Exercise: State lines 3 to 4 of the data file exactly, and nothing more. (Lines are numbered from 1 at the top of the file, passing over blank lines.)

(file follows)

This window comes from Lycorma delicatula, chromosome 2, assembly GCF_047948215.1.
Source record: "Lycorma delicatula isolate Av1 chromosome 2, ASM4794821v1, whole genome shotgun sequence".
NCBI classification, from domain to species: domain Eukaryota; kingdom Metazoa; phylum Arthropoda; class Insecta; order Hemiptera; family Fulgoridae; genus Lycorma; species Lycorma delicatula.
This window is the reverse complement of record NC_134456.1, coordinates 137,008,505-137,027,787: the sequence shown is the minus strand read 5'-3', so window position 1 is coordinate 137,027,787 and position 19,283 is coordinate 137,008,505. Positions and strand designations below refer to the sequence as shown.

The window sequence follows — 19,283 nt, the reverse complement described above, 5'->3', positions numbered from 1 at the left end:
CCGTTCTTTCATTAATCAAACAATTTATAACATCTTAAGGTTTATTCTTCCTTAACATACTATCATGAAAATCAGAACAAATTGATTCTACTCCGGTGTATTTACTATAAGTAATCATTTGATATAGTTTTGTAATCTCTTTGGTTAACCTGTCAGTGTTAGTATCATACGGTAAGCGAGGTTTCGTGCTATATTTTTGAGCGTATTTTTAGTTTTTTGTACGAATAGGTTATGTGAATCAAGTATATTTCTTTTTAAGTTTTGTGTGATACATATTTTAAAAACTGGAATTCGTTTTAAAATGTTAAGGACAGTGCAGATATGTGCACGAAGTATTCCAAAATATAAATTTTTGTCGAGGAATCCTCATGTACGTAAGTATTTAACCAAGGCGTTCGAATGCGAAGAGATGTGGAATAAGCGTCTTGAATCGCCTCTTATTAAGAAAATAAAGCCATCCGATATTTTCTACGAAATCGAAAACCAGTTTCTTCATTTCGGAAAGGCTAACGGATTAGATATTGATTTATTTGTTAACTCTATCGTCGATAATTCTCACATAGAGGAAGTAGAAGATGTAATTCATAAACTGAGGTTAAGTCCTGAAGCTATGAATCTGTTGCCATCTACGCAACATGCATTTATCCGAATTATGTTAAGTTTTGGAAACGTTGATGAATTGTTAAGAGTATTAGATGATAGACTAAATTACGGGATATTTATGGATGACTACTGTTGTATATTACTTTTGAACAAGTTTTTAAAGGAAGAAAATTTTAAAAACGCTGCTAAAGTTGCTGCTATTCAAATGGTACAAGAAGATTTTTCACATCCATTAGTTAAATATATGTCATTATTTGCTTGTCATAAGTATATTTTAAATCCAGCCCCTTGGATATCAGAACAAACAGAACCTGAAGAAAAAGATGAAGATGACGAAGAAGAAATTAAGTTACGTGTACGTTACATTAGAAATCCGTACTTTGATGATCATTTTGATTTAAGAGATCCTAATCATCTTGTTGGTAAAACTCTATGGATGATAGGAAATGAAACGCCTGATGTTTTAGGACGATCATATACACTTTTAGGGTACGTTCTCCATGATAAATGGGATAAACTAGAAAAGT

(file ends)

NCBI classification, from domain to species: domain Eukaryota; kingdom Metazoa; phylum Arthropoda; class Insecta; order Hemiptera; family Fulgoridae; genus Lycorma; species Lycorma delicatula.
This window is the reverse complement of record NC_134456.1, coordinates 137,008,505-137,027,787: the sequence shown is the minus strand read 5'-3', so window position 1 is coordinate 137,027,787 and position 19,283 is coordinate 137,008,505. Positions and strand designations below refer to the sequence as shown.